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Journalists Underestimated Trump. But We All Live In Bubbles

On the trail prior to the election, President-elect Donald J. Trump delivered a speech at The Union League of Philadelphia in September.
Mark Makela
Getty Images
On the trail prior to the election, President-elect Donald J. Trump delivered a speech at The Union League of Philadelphia in September.

A lot of us live in bubbles. The bubbles that took some pot-shots this week are the ones in which pundits, reporters, and other opinion-flingers who seemed dead-solid-certain that Hillary Clinton would be elected president of the United States on Tuesday live, work, breathe the same air, and seem to exhale similar opinions.

Kyle Pope, the editor-in-chief and publisher of the Columbia Journalism Review, was blunt about our profession this week when he wrote, "Its inability to understand Donald Trump's rise over the last year, ending in his victory Tuesday night, clearly stand[s] among journalism's great failures ... This is our anti-Watergate," he said. "(T)he views of Trump's followers — which is to say, the people who just elected our next president — were dismissed entirely by an establishment media whose worldview is so different, and so counter, to theirs that it became chic to belittle them and wave them off."

It's tempting, especially this week, to mock reporters for being out of touch with the country they're supposed to cover and illuminate. But I wonder if that doesn't just make journalists like regular citizens. More than ever, especially when it comes to politics, we may have sealed ourselves into bubbles of our own making.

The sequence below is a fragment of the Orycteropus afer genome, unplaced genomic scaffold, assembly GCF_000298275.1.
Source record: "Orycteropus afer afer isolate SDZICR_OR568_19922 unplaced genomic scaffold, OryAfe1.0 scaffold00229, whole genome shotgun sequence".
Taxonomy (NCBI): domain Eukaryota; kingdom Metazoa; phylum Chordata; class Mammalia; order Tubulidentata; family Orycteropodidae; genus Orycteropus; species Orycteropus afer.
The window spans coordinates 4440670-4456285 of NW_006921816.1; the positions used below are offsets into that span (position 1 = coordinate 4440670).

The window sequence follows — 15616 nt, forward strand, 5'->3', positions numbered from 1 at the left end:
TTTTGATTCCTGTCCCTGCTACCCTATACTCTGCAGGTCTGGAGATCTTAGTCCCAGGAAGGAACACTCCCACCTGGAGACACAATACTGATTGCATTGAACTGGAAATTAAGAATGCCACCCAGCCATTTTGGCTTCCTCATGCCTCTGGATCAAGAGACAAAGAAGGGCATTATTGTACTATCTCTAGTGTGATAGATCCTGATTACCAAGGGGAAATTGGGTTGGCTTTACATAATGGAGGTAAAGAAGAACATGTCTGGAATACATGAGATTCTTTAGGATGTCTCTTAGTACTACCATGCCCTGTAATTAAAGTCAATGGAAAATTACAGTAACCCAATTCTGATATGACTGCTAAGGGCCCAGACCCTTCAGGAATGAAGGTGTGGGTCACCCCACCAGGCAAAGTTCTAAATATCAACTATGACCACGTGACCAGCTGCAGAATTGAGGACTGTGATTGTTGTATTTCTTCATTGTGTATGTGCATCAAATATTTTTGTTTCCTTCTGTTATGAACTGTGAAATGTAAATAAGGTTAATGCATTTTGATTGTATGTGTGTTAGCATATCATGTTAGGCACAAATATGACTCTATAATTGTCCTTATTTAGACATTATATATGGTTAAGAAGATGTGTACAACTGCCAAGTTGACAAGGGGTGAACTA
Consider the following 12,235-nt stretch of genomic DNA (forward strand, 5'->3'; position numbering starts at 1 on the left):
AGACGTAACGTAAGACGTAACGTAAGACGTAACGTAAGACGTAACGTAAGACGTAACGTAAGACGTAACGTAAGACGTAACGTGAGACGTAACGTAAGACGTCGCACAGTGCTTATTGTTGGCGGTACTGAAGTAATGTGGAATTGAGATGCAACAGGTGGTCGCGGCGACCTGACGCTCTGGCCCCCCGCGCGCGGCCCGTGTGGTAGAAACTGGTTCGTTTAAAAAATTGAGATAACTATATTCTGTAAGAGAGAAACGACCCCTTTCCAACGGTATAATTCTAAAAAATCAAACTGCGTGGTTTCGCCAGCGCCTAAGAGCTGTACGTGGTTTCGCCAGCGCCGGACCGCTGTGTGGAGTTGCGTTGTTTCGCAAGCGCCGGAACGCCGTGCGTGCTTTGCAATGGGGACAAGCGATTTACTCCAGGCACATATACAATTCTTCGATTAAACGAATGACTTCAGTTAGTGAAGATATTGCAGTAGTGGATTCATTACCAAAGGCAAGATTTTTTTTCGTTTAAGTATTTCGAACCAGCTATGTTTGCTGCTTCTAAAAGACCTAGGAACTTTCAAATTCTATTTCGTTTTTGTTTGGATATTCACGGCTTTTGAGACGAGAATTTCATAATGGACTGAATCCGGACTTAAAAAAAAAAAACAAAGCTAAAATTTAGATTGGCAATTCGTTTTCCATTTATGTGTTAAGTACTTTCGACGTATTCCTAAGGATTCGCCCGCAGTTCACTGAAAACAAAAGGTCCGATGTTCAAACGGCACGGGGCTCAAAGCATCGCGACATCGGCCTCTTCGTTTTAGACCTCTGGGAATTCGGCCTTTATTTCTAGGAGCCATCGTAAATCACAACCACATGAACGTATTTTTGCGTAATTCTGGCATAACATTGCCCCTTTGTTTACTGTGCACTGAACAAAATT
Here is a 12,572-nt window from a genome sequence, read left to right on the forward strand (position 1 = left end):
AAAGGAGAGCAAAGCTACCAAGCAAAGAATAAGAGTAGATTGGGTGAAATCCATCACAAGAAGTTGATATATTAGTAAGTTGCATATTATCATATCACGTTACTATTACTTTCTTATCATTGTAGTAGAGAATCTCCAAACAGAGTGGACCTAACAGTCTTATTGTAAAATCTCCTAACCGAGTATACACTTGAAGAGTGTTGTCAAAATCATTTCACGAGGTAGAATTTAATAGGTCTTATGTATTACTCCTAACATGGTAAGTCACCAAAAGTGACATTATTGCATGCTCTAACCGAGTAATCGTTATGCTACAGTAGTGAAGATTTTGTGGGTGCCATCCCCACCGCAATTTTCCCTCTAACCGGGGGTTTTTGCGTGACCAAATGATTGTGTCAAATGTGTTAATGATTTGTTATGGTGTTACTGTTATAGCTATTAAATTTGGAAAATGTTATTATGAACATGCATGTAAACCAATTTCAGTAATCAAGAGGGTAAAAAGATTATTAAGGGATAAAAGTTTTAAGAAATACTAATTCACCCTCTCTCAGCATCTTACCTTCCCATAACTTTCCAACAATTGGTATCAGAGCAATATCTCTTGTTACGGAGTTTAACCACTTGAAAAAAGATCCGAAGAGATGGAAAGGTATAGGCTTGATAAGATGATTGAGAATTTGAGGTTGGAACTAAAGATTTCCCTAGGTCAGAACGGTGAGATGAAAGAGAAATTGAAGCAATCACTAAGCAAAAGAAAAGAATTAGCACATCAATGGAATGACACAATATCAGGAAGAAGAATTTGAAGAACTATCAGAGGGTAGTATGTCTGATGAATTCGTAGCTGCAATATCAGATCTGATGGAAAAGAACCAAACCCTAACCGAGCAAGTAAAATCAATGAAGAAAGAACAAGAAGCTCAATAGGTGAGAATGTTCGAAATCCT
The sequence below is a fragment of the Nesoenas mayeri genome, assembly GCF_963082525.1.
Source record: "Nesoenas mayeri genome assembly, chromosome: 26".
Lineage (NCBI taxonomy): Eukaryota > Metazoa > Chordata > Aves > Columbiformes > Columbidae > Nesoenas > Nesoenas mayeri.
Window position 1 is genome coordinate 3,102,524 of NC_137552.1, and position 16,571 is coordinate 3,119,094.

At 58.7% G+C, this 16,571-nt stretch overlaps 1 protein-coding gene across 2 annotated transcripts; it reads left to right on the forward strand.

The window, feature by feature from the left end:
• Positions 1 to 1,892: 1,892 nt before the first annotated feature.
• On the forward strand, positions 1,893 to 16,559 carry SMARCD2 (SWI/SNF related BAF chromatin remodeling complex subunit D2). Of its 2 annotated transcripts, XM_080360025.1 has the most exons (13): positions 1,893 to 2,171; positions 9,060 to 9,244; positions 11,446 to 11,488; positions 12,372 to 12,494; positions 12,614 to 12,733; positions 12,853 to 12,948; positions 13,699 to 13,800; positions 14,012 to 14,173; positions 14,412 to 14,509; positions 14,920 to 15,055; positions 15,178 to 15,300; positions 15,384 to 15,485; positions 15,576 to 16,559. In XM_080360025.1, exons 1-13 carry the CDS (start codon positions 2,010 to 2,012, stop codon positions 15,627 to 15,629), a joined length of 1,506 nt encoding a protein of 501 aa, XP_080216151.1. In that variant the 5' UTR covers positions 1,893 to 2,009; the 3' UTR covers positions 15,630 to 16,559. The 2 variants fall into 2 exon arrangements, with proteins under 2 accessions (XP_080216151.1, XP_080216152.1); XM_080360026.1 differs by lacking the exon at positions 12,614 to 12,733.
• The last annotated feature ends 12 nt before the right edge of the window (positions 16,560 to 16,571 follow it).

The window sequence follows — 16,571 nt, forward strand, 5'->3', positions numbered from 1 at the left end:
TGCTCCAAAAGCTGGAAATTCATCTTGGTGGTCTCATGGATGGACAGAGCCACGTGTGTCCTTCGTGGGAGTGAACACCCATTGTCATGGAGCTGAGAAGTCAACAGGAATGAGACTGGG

Part of the promise of social media platforms was that we would feast on a diversity of ideas from around the world and across a spectrum. But instead, algorithms and our own choices have enabled us to seek out new ways to ratify the ideas we already have. Conservatives follow conservatives, liberals follow liberals, and the algorithms ask, "Wouldn't you like to follow someone else like you?"

Like-minded people can Like, retweet, and repeat each other, over and over, to tell each other, "You're right! Just as I thought, too!"

Do you believe 9/11 was a hoax, or that the moon landing was faked? Social media platforms and YouTube will lead you to all the misinformation you need to make those delusions seem real. Then you can say, "I saw it somewhere."

Between tweets, posts, texts messages, and websites, the amount of information we take in every day seems to swell in volume; but it may narrow in scope. People want warnings for ideas that may upset them, and to be chaperoned to opinions that reassure them. But the best real journalism also needs to be willing to challenge and unsettle an audience.

Modern technology has opened a window for us into the whole wide world. But how many of us use it just as an echo chamber?

Copyright 2020 NPR. To see more, visit https://www.npr.org.

Scott Simon is one of America's most admired writers and broadcasters. He is the host of Weekend Edition Saturday and is one of the hosts of NPR's morning news podcast Up First. He has reported from all fifty states, five continents, and ten wars, from El Salvador to Sarajevo to Afghanistan and Iraq. His books have chronicled character and characters, in war and peace, sports and art, tragedy and comedy.
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